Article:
When the device is used as a power divider input power is provided at connector 14. The power flows into the transmission line comprised of inner conductor 14a and an outer conductor comprised of cylinder 40. At the end of that transmission line, in the vicinity indicated by the numeral 50, an impedance transformation occurs and power therefor flows to the right, with respect to FIG. 2, in the transmission line which has cylinder 40 as an inner conductor and cylinder 30 as an outer conductor. At the end of that transmission line, in the space designated by numeral 52, another impedance transformation occurs and power flows to the left in a transmission line having the inner conductor comprised of cylinder 30 and an outer conductor comprised of cylinder 42. Power continues to flow in this manner through the device, the final transmission line comprising cylinder 16 which is the outer conductor thereof and cylinder 38 which is the inner conductor. Power is thereby equally distributed to connectors 20. In this particular embodiment there are 20 second connectors so that approximately 1/20 of the input power appears at each output connector.
When the device is operated as a power combiner the various input powers are applied at the various connectors 20 and the total input power combined onto the single connector 14 in a manner which now should be obvious, the power flowing through the various transmission lines in a direction opposite from that described with respect to the operation of the device as a power divider.
The distance between end plates 6 and 8 is preferably about a quarter-wavelength of the center frequency of the frequency band of signals with which the device is intended to be used.
As previously mentioned, there is an impedance transformation at the junctions of the various transmission lines. This impedance transformation occurs in the spaces, for example space 52, between transmission lines. It should be obvious that these spaces permit power to flow continuously from one transmission line to the other. As will be shown below, the proper impedance of each transmission line can be calculated, thus setting the diameters of the cylinders comprising the various transmission lines. Thus, the impedance Z11 of the transmission line comprised of rod 14a and cylinder 40 can be calculated together with the impedances of the other transmission lines, for example, impedances Z10 and Z9, the impedances respectively of the transmission lines comprised of cylinders 40 and 30 and cylinders 30 and 42. Accordingly, given the diameter of rod 14a the diameters of the cylinders, for example, cylinders 40, 30 and 42 become determined. In other words, the dimensions denoted by double headed arrows 52a and 52b become determined. The distance between the end of a cylinder and its facing end plate, for example, the distance denoted by double headed arrow 52c, is chosen as the mean of distances between the cylinders comprising the bounds of the impedance transformer, for example, dimensions 52a and 52b. This method of determining the distance between the cylinder ends and the facing end plate is a nice compromise since too long a distance will cause an undesirable inductive discontinuity and too short a distance will cause an undesirable capacitive discontinuity as should be known to one skilled in the art.
As mentioned above, the relative sizes of the various cylinders which comprise the conductors of this embodiment can be determined by considering the relation of the various transmission line impedances. In addition, the number of required impedance steps and the impedance values can be determined from the required bandwidth impedance match in accordance with the Tchebvscheff theory of band-pass devices as follows:
If the maximum acceptable excess loss in the pass band is defined as Er, then:
Er = (Vr - 1)2 /4 Vr,
where Vr is the maximum VSWR in the pass band.
Likewise, if Ea is defined as the maximum possible excess loss as a function of the transformation ratio, then:
Ea = (R - 1)2 /4R,
where R is the resistive impedance transformation ratio.
The ratio of Ea to Er must not exceed the expression: ##EQU1## where Tn is the Tchebyscheff polynomial of the first kind and of order n and Wq is the desired fractional bandwith. Tables of the above expression are readily available and can be found, for example, in the article "Stepped Impedance Transformers and Filter Prototypes" by Leo Young and which was published at pages 339-359 of the September 1962 issue of the IRE Transaction PGMTT-10.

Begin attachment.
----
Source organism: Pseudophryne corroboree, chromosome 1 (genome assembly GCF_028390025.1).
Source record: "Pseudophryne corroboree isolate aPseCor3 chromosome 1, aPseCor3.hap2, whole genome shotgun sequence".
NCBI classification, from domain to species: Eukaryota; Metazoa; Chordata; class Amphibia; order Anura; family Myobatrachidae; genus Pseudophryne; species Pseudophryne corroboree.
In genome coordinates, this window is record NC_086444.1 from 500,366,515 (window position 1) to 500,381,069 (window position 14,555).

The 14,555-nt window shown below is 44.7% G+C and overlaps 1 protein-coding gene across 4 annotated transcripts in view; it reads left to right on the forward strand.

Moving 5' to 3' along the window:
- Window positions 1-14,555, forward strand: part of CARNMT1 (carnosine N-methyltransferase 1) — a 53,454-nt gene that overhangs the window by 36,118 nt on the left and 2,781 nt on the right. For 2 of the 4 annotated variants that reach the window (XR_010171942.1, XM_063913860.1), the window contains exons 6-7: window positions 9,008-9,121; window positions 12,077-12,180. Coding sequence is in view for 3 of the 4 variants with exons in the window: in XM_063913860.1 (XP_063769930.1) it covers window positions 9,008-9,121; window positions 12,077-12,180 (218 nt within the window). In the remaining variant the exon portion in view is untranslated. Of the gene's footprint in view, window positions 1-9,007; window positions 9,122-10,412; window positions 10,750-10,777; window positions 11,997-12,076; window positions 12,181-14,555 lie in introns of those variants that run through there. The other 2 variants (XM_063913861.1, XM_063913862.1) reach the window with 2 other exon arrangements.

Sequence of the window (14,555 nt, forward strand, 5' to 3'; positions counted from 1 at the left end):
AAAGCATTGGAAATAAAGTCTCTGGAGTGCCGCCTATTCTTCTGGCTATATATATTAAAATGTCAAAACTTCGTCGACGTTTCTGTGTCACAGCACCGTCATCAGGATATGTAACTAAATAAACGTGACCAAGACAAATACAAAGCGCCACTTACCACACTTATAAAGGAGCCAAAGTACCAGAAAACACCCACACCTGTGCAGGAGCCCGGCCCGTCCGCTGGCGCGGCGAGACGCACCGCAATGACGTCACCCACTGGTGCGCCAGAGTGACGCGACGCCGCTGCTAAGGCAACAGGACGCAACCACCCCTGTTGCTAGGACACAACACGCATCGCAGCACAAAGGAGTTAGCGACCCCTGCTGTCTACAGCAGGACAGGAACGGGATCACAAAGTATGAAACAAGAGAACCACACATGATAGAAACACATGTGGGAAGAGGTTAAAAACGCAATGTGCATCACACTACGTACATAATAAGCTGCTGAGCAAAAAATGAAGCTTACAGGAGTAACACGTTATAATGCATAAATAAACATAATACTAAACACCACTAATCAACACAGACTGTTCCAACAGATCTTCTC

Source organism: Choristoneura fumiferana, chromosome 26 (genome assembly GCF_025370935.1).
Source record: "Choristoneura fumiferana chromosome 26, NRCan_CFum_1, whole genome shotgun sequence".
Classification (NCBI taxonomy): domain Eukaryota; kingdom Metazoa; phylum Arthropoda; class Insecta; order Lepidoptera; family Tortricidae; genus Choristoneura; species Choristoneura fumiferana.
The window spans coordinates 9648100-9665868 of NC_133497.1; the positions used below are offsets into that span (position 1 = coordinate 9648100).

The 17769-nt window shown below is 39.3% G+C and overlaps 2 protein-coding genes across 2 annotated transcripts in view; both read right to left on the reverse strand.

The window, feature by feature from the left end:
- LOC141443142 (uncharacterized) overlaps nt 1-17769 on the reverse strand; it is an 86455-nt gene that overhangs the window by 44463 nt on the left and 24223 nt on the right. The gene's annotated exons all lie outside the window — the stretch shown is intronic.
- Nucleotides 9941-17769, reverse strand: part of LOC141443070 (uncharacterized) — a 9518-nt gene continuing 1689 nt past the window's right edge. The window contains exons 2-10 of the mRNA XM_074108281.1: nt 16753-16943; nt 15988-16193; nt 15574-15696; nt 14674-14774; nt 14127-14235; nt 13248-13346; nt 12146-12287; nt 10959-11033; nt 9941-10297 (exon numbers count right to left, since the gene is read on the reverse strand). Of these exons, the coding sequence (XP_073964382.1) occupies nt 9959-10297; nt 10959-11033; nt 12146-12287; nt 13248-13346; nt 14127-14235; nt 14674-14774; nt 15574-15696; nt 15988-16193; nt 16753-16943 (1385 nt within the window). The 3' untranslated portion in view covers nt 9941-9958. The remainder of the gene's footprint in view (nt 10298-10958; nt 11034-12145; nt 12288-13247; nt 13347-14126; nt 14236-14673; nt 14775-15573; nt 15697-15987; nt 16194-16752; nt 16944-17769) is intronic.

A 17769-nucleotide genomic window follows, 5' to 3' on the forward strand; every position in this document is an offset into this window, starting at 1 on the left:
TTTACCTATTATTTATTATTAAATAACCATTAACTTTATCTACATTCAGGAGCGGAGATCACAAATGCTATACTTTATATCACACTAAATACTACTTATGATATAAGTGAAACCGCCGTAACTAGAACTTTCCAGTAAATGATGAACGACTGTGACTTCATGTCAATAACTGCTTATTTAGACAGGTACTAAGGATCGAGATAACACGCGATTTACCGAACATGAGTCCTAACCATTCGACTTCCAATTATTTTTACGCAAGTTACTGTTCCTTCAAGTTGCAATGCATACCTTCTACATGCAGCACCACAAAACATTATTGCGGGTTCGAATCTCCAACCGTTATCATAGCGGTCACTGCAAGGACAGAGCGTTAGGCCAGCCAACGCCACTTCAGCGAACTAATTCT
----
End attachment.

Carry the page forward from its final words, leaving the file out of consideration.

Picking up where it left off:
A device actually built had a desired VSWR of 1.1 within the pass band, an impedance ratio of 20-to-1 and a desired pass band of 100 MHz to 500 MHz. The fraction bandwith was thus, ##EQU2## Also:
Er = 0.0023
Ea = 4.512
M = Ea/Er = 1961
The tables indicate a required n of at least 10. Since the device described herein requires an odd number of steps it is necessary to use the next highest odd integer, or n = 11.
A value of 11 for n and 1.3 3 for Wq fixes the value for M as approximately 10,000. This determines the transformation impedance steps. A satisfactory method for determining the impedance values is available if R is not too large, as in the present situation. The method uses the Tchebyscheff theory of band-pass devices and particularly Tchebyscheff antenna distribution tables are used to obtain the logarithms of consecutive impedance steps. A value of M of 10,000 requires the use of the table for 40 db antenna sidelobes. The above mentioned Tchebyscheff antenna distribution table is found in "Tchebyscheff Antenna Distribution, Beamwidth and Gain Tables" by L. B. Brown and G. A. Sharpe, NAVORD Report 4629 (NOLC Report 383), Naval Ordnance Laboratory, Corona, Cal. (February 28, 1958). The element currents for a 12 element array are read from the table. A 12 element pattern is used because an 11 section transformer as described in the embodiment of this invention has 12 impedance changes. 12 element currents are weighted in a manner to produce cumulative steps equal to R when the weighted steps are used as logarithms of the impedance steps. This technique produces the following impedance values where Z1 is the impedance of the largest diameter transmission line comprised of cylinders 16 and 38, Z11 is the impedance of the innermost transmission line comprised of conductors 14a and 40, Zout is the impedance of the plurality of connectors 20 and Zin is the impedance of connector 14.
______________________________________ Zout = 2.500 ohms Z1 = 2.631 ohms Z2 = 2.945 ohms Z3 = 3.609 ohms Z4 = 4.886 ohms Z5 = 7.208 ohms Z6 = 11.8 ohms Z7 = 17.34 ohms Z8 = 24.58 ohms Z9 = 34.63 ohms Z10 = 42.44 ohms Z11 = 47.51 ohms Zin = 50.00 ohms______________________________________
Although only one embodiment of this invention has been shown and described it should now be obvious to one skilled in the art that various alterations and modifications of the invention are possible. Accordingly, the invention is to be limited only by the true spirit and scope of the appended claims.